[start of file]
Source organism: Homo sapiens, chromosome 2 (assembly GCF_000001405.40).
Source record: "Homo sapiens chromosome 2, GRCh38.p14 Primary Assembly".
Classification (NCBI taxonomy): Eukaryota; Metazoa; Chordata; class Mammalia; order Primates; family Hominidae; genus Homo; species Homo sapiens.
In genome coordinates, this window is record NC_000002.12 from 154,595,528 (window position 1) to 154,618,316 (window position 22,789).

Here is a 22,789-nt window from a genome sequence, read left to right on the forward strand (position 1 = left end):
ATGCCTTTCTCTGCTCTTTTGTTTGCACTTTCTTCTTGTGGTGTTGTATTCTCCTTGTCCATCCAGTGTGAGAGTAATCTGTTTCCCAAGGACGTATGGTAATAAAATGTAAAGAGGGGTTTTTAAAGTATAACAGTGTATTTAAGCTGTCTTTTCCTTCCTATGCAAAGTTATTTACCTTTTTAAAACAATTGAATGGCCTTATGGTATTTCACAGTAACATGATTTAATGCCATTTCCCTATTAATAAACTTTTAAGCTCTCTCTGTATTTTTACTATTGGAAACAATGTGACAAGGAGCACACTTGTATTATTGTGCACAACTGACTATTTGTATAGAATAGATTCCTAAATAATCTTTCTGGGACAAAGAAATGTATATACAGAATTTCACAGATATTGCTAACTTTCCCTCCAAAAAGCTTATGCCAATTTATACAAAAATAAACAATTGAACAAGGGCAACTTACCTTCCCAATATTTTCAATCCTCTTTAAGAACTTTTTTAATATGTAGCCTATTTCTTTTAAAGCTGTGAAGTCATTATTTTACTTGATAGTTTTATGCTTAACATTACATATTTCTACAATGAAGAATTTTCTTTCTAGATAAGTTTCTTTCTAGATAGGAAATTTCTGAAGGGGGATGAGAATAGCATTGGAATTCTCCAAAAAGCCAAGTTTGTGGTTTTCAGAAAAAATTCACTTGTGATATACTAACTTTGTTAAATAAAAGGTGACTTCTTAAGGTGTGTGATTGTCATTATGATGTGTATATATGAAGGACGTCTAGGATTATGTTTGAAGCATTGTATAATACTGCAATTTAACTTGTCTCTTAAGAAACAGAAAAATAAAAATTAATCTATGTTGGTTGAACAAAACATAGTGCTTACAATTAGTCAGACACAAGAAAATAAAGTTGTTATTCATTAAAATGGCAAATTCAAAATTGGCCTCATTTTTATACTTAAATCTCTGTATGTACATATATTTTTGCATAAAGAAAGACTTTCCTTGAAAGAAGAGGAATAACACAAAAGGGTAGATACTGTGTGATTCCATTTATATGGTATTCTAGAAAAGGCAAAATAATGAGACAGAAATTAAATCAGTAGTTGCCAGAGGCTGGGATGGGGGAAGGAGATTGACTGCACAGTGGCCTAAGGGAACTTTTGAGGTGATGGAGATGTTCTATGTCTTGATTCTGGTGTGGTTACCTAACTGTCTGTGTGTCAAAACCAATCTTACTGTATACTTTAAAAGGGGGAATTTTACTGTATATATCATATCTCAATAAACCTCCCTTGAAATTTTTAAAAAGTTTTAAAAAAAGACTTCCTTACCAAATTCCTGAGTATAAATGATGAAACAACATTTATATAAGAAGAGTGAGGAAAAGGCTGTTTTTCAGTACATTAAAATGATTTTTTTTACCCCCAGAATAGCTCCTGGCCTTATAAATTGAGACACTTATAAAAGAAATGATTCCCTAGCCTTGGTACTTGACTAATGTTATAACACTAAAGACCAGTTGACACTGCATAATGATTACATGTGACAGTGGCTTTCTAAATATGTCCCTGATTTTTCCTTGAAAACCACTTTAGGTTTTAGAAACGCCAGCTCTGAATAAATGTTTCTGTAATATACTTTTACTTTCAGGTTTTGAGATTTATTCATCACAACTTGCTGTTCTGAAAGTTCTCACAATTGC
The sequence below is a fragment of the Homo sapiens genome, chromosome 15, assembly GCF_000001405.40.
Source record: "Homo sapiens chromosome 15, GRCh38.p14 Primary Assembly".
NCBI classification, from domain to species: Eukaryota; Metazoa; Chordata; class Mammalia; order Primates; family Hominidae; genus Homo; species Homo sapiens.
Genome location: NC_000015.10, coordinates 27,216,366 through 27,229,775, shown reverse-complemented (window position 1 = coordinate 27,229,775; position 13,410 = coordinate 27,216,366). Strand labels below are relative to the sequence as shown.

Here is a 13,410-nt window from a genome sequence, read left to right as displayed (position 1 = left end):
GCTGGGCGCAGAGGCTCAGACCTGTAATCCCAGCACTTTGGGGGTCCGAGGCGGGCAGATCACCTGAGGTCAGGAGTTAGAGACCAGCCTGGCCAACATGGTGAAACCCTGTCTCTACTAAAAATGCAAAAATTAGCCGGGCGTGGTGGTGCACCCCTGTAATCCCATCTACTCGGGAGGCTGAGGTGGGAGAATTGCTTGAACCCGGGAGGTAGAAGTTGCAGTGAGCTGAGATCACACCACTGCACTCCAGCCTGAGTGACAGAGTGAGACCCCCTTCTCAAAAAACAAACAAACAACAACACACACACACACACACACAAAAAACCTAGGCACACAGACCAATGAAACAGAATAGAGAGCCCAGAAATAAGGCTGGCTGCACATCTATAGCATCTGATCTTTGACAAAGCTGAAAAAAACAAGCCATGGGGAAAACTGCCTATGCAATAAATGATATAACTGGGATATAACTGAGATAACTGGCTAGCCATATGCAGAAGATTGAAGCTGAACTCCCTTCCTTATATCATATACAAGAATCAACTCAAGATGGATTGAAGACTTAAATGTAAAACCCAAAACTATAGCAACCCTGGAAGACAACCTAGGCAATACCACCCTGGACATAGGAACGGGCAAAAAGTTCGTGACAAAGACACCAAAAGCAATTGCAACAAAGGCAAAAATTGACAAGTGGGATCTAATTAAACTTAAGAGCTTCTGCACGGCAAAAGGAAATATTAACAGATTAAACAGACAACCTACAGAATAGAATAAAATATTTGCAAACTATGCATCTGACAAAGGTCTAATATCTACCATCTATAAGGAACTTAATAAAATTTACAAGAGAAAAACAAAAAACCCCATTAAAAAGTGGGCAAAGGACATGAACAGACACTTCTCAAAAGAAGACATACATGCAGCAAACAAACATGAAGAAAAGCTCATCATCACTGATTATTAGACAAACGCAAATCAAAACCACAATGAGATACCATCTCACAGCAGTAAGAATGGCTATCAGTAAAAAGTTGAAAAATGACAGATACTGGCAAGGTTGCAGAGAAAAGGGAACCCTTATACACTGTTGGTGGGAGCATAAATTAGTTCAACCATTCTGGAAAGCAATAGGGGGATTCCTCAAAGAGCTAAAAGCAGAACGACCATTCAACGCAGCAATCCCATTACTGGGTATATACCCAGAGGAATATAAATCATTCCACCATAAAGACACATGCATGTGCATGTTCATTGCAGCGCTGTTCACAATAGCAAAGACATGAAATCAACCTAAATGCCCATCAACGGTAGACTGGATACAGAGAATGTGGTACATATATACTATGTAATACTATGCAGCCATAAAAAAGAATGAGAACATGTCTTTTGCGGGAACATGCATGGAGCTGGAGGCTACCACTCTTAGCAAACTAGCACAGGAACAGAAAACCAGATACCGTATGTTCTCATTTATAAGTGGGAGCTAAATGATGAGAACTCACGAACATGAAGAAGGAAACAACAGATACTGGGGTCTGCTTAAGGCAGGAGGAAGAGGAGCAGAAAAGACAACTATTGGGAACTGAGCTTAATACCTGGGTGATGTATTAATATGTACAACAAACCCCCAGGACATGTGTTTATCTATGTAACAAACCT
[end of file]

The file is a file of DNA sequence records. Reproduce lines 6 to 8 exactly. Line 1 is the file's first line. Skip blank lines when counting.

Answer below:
ATGCCTTTCTCTGCTCTTTTGTTTGCACTTTCTTCTTGTGGTGTTGTATTCTCCTTGTCCATCCAGTGTGAGAGTAATCTGTTTCCCAAGGACGTATGGTAATAAAATGTAAAGAGGGGTTTTTAAAGTATAACAGTGTATTTAAGCTGTCTTTTCCTTCCTATGCAAAGTTATTTACCTTTTTAAAACAATTGAATGGCCTTATGGTATTTCACAGTAACATGATTTAATGCCATTTCCCTATTAATAAACTTTTAAGCTCTCTCTGTATTTTTACTATTGGAAACAATGTGACAAGGAGCACACTTGTATTATTGTGCACAACTGACTATTTGTATAGAATAGATTCCTAAATAATCTTTCTGGGACAAAGAAATGTATATACAGAATTTCACAGATATTGCTAACTTTCCCTCCAAAAAGCTTATGCCAATTTATACAAAAATAAACAATTGAACAAGGGCAACTTACCTTCCCAATATTTTCAATCCTCTTTAAGAACTTTTTTAATATGTAGCCTATTTCTTTTAAAGCTGTGAAGTCATTATTTTACTTGATAGTTTTATGCTTAACATTACATATTTCTACAATGAAGAATTTTCTTTCTAGATAAGTTTCTTTCTAGATAGGAAATTTCTGAAGGGGGATGAGAATAGCATTGGAATTCTCCAAAAAGCCAAGTTTGTGGTTTTCAGAAAAAATTCACTTGTGATATACTAACTTTGTTAAATAAAAGGTGACTTCTTAAGGTGTGTGATTGTCATTATGATGTGTATATATGAAGGACGTCTAGGATTATGTTTGAAGCATTGTATAATACTGCAATTTAACTTGTCTCTTAAGAAACAGAAAAATAAAAATTAATCTATGTTGGTTGAACAAAACATAGTGCTTACAATTAGTCAGACACAAGAAAATAAAGTTGTTATTCATTAAAATGGCAAATTCAAAATTGGCCTCATTTTTATACTTAAATCTCTGTATGTACATATATTTTTGCATAAAGAAAGACTTTCCTTGAAAGAAGAGGAATAACACAAAAGGGTAGATACTGTGTGATTCCATTTATATGGTATTCTAGAAAAGGCAAAATAATGAGACAGAAATTAAATCAGTAGTTGCCAGAGGCTGGGATGGGGGAAGGAGATTGACTGCACAGTGGCCTAAGGGAACTTTTGAGGTGATGGAGATGTTCTATGTCTTGATTCTGGTGTGGTTACCTAACTGTCTGTGTGTCAAAACCAATCTTACTGTATACTTTAAAAGGGGGAATTTTACTGTATATATCATATCTCAATAAACCTCCCTTGAAATTTTTAAAAAGTTTTAAAAAAAGACTTCCTTACCAAATTCCTGAGTATAAATGATGAAACAACATTTATATAAGAAGAGTGAGGAAAAGGCTGTTTTTCAGTACATTAAAATGATTTTTTTTACCCCCAGAATAGCTCCTGGCCTTATAAATTGAGACACTTATAAAAGAAATGATTCCCTAGCCTTGGTACTTGACTAATGTTATAACACTAAAGACCAGTTGACACTGCATAATGATTACATGTGACAGTGGCTTTCTAAATATGTCCCTGATTTTTCCTTGAAAACCACTTTAGGTTTTAGAAACGCCAGCTCTGAATAAATGTTTCTGTAATATACTTTTACTTTCAGGTTTTGAGATTTATTCATCACAACTTGCTGTTCTGAAAGTTCTCACAATTGC
The sequence below is a fragment of the Homo sapiens genome, chromosome 15, assembly GCF_000001405.40.
Source record: "Homo sapiens chromosome 15, GRCh38.p14 Primary Assembly".